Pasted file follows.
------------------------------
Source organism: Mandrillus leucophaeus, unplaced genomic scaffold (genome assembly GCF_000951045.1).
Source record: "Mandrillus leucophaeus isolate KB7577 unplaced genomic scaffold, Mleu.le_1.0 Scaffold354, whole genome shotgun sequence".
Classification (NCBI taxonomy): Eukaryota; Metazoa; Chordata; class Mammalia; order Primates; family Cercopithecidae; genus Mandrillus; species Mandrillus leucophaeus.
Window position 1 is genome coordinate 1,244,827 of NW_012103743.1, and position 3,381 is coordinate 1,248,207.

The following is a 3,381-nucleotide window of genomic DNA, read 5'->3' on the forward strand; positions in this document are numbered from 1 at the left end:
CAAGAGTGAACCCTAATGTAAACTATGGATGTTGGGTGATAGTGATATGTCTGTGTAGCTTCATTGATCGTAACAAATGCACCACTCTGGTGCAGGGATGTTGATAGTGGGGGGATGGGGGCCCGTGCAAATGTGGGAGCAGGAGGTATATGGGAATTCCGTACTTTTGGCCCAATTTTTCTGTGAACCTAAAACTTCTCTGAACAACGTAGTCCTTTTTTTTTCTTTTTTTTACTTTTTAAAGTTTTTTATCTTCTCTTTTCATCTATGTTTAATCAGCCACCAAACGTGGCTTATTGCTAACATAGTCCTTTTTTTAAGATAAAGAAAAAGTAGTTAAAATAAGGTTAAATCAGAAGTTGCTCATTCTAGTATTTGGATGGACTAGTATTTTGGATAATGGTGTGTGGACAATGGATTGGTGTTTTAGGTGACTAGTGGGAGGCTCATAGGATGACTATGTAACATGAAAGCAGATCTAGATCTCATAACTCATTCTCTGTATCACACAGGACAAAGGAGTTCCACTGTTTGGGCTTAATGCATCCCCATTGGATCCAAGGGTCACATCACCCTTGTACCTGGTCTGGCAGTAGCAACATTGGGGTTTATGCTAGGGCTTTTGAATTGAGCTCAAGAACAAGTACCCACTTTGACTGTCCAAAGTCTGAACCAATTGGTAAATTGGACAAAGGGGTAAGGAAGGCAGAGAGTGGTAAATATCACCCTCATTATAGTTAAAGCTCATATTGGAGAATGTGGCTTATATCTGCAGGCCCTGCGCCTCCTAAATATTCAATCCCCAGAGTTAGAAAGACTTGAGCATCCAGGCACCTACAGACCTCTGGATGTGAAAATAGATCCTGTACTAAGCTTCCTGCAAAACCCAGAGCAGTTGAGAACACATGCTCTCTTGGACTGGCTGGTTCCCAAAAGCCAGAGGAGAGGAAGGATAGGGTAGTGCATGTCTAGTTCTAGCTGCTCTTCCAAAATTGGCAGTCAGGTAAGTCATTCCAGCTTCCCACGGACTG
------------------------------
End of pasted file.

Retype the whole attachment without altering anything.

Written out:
Source organism: Mandrillus leucophaeus, unplaced genomic scaffold (genome assembly GCF_000951045.1).
Source record: "Mandrillus leucophaeus isolate KB7577 unplaced genomic scaffold, Mleu.le_1.0 Scaffold354, whole genome shotgun sequence".
Classification (NCBI taxonomy): Eukaryota; Metazoa; Chordata; class Mammalia; order Primates; family Cercopithecidae; genus Mandrillus; species Mandrillus leucophaeus.
Window position 1 is genome coordinate 1,244,827 of NW_012103743.1, and position 3,381 is coordinate 1,248,207.

The following is a 3,381-nucleotide window of genomic DNA, read 5'->3' on the forward strand; positions in this document are numbered from 1 at the left end:
CAAGAGTGAACCCTAATGTAAACTATGGATGTTGGGTGATAGTGATATGTCTGTGTAGCTTCATTGATCGTAACAAATGCACCACTCTGGTGCAGGGATGTTGATAGTGGGGGGATGGGGGCCCGTGCAAATGTGGGAGCAGGAGGTATATGGGAATTCCGTACTTTTGGCCCAATTTTTCTGTGAACCTAAAACTTCTCTGAACAACGTAGTCCTTTTTTTTTCTTTTTTTTACTTTTTAAAGTTTTTTATCTTCTCTTTTCATCTATGTTTAATCAGCCACCAAACGTGGCTTATTGCTAACATAGTCCTTTTTTTAAGATAAAGAAAAAGTAGTTAAAATAAGGTTAAATCAGAAGTTGCTCATTCTAGTATTTGGATGGACTAGTATTTTGGATAATGGTGTGTGGACAATGGATTGGTGTTTTAGGTGACTAGTGGGAGGCTCATAGGATGACTATGTAACATGAAAGCAGATCTAGATCTCATAACTCATTCTCTGTATCACACAGGACAAAGGAGTTCCACTGTTTGGGCTTAATGCATCCCCATTGGATCCAAGGGTCACATCACCCTTGTACCTGGTCTGGCAGTAGCAACATTGGGGTTTATGCTAGGGCTTTTGAATTGAGCTCAAGAACAAGTACCCACTTTGACTGTCCAAAGTCTGAACCAATTGGTAAATTGGACAAAGGGGTAAGGAAGGCAGAGAGTGGTAAATATCACCCTCATTATAGTTAAAGCTCATATTGGAGAATGTGGCTTATATCTGCAGGCCCTGCGCCTCCTAAATATTCAATCCCCAGAGTTAGAAAGACTTGAGCATCCAGGCACCTACAGACCTCTGGATGTGAAAATAGATCCTGTACTAAGCTTCCTGCAAAACCCAGAGCAGTTGAGAACACATGCTCTCTTGGACTGGCTGGTTCCCAAAAGCCAGAGGAGAGGAAGGATAGGGTAGTGCATGTCTAGTTCTAGCTGCTCTTCCAAAATTGGCAGTCAGGTAAGTCATTCCAGCTTCCCACGGACTG